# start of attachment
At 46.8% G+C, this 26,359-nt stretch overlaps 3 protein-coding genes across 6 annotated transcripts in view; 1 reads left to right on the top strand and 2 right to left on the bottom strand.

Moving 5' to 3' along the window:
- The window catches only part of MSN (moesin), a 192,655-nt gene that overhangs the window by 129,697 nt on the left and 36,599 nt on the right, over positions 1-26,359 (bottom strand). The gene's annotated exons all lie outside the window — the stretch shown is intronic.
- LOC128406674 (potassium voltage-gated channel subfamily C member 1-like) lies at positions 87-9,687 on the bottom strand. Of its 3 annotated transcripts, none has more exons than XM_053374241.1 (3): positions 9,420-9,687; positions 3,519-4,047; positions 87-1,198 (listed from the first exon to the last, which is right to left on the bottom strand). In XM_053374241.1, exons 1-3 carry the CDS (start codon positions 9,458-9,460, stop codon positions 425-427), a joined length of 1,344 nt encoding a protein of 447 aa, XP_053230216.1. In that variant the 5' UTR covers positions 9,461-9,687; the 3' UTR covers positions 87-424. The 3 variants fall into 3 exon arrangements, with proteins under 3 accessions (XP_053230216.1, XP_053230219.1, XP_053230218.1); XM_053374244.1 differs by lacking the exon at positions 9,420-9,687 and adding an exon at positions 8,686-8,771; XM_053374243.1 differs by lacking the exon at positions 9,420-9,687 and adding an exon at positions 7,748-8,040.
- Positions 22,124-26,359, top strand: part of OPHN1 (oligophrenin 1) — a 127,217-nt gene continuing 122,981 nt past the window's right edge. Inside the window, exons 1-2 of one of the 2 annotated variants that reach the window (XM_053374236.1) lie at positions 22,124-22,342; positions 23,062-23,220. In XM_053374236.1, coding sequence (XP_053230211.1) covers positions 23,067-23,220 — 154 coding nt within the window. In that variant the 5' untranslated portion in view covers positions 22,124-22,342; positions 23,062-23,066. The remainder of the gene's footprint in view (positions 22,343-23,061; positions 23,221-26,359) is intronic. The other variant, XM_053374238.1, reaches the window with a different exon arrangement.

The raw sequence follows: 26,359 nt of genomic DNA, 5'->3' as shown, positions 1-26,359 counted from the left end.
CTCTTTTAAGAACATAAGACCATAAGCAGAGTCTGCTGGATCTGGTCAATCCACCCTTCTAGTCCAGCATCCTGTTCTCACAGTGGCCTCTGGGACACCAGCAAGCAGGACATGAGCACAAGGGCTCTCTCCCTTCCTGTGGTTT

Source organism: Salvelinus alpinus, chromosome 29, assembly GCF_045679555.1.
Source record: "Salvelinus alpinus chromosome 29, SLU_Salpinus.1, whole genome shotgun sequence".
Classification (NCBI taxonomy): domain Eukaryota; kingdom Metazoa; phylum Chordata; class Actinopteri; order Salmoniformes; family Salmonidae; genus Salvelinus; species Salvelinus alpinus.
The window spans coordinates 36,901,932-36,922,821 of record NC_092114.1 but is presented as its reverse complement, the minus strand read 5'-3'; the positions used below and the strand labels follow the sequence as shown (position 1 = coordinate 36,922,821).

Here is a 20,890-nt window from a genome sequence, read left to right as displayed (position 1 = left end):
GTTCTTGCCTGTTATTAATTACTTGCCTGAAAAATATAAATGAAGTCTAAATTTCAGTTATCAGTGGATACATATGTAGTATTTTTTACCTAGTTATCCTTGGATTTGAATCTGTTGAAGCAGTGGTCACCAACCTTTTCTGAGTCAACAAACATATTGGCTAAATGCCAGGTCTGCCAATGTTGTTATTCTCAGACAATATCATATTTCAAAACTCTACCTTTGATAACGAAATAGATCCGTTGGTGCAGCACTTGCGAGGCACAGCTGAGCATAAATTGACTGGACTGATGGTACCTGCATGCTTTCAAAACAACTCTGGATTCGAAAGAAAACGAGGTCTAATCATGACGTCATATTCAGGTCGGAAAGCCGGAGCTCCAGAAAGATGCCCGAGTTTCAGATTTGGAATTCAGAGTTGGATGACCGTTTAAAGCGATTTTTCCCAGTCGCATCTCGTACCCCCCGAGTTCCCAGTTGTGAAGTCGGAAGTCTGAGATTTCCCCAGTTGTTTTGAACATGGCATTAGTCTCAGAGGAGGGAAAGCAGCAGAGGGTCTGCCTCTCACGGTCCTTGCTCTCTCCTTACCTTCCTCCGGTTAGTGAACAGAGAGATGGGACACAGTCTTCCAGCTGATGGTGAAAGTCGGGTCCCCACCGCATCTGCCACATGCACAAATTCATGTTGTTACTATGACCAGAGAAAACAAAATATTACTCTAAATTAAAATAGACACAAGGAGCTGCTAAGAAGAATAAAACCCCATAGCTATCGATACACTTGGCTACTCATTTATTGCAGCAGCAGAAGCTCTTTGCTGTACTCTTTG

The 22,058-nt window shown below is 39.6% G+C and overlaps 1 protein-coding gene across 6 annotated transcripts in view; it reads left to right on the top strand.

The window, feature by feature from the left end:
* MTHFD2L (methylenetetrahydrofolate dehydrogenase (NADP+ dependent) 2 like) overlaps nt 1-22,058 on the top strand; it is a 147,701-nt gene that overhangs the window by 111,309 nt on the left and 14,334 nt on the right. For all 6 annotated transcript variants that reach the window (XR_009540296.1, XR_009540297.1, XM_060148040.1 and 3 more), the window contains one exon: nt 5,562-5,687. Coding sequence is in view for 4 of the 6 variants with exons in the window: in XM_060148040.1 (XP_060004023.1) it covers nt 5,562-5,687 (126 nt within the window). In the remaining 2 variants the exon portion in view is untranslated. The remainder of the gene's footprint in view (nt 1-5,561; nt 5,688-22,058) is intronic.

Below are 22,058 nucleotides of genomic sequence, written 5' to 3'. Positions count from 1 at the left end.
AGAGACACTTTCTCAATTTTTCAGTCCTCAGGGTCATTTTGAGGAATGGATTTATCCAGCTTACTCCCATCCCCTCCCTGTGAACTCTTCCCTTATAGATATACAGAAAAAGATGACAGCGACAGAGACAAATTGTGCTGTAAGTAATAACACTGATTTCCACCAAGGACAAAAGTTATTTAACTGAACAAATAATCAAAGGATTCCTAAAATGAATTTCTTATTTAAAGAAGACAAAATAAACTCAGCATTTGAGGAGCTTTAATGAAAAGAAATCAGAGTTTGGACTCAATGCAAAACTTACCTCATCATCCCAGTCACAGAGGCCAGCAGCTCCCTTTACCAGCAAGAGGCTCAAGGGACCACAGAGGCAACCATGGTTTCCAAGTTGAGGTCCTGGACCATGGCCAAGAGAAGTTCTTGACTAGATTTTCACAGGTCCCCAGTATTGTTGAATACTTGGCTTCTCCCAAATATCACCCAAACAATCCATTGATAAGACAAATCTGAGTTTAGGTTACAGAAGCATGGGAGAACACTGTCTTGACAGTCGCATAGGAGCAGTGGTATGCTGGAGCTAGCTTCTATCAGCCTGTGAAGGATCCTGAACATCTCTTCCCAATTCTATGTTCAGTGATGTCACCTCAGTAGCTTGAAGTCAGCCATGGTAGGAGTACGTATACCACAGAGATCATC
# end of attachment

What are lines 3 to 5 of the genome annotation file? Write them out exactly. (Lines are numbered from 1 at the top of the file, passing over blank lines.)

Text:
- The window catches only part of MSN (moesin), a 192,655-nt gene that overhangs the window by 129,697 nt on the left and 36,599 nt on the right, over positions 1-26,359 (bottom strand). The gene's annotated exons all lie outside the window — the stretch shown is intronic.
- LOC128406674 (potassium voltage-gated channel subfamily C member 1-like) lies at positions 87-9,687 on the bottom strand. Of its 3 annotated transcripts, none has more exons than XM_053374241.1 (3): positions 9,420-9,687; positions 3,519-4,047; positions 87-1,198 (listed from the first exon to the last, which is right to left on the bottom strand). In XM_053374241.1, exons 1-3 carry the CDS (start codon positions 9,458-9,460, stop codon positions 425-427), a joined length of 1,344 nt encoding a protein of 447 aa, XP_053230216.1. In that variant the 5' UTR covers positions 9,461-9,687; the 3' UTR covers positions 87-424. The 3 variants fall into 3 exon arrangements, with proteins under 3 accessions (XP_053230216.1, XP_053230219.1, XP_053230218.1); XM_053374244.1 differs by lacking the exon at positions 9,420-9,687 and adding an exon at positions 8,686-8,771; XM_053374243.1 differs by lacking the exon at positions 9,420-9,687 and adding an exon at positions 7,748-8,040.
- Positions 22,124-26,359, top strand: part of OPHN1 (oligophrenin 1) — a 127,217-nt gene continuing 122,981 nt past the window's right edge. Inside the window, exons 1-2 of one of the 2 annotated variants that reach the window (XM_053374236.1) lie at positions 22,124-22,342; positions 23,062-23,220. In XM_053374236.1, coding sequence (XP_053230211.1) covers positions 23,067-23,220 — 154 coding nt within the window. In that variant the 5' untranslated portion in view covers positions 22,124-22,342; positions 23,062-23,066. The remainder of the gene's footprint in view (positions 22,343-23,061; positions 23,221-26,359) is intronic. The other variant, XM_053374238.1, reaches the window with a different exon arrangement.